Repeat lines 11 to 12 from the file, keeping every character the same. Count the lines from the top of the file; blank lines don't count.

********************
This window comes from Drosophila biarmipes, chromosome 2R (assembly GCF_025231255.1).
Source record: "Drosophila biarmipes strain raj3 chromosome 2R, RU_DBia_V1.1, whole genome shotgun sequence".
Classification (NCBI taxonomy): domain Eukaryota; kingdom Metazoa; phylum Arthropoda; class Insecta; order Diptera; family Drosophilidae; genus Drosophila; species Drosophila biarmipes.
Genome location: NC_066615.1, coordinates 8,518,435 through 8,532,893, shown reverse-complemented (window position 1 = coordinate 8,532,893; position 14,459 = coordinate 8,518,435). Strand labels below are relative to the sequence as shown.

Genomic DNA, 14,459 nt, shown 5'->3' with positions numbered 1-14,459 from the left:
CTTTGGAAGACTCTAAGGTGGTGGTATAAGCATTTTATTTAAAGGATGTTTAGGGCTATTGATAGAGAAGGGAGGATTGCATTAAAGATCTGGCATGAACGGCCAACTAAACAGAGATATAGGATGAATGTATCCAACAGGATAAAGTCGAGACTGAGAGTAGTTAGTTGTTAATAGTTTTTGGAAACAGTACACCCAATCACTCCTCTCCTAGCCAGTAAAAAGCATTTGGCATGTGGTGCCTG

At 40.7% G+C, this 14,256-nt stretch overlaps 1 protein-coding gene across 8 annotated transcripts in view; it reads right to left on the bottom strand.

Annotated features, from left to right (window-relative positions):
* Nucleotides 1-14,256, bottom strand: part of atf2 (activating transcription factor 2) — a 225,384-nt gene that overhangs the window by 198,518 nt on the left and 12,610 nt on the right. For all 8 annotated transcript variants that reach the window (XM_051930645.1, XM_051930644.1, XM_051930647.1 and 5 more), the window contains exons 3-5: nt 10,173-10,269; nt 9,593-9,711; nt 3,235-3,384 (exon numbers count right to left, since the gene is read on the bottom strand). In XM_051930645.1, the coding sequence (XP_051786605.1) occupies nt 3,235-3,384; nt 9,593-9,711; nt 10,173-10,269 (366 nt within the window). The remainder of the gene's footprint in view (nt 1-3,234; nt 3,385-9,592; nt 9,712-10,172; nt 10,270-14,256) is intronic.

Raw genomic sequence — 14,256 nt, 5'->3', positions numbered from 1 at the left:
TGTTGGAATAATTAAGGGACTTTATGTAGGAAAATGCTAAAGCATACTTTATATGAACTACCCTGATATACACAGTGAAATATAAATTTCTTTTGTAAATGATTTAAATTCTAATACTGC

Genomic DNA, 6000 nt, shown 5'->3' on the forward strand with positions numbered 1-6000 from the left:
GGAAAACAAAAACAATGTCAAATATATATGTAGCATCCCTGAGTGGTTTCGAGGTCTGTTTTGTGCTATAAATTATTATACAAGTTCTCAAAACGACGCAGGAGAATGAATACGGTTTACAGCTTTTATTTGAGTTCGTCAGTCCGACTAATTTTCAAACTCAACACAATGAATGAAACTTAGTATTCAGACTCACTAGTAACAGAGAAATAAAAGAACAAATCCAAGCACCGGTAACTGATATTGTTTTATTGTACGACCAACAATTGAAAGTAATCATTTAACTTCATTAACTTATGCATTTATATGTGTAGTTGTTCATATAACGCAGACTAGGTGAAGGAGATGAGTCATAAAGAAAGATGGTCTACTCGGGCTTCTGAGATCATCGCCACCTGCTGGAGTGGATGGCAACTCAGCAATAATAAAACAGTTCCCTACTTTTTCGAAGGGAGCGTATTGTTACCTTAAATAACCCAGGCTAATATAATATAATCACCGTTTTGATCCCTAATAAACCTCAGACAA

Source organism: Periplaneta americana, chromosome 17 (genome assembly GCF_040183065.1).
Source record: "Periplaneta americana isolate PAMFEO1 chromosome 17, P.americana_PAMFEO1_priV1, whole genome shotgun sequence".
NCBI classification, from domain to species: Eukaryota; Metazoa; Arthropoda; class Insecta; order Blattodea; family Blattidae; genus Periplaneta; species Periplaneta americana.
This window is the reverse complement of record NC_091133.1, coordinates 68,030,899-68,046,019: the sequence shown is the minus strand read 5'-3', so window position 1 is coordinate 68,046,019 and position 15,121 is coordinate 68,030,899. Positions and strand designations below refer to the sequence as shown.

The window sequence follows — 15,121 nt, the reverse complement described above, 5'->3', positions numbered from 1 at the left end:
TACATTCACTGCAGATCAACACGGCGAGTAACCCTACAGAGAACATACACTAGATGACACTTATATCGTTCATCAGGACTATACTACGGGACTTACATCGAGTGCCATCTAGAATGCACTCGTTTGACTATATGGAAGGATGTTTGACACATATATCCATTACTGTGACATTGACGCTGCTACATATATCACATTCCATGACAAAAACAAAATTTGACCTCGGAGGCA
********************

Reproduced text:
TGTTGGAATAATTAAGGGACTTTATGTAGGAAAATGCTAAAGCATACTTTATATGAACTACCCTGATATACACAGTGAAATATAAATTTCTTTTGTAAATGATTTAAATTCTAATACTGC

Genomic DNA, 6000 nt, shown 5'->3' on the forward strand with positions numbered 1-6000 from the left: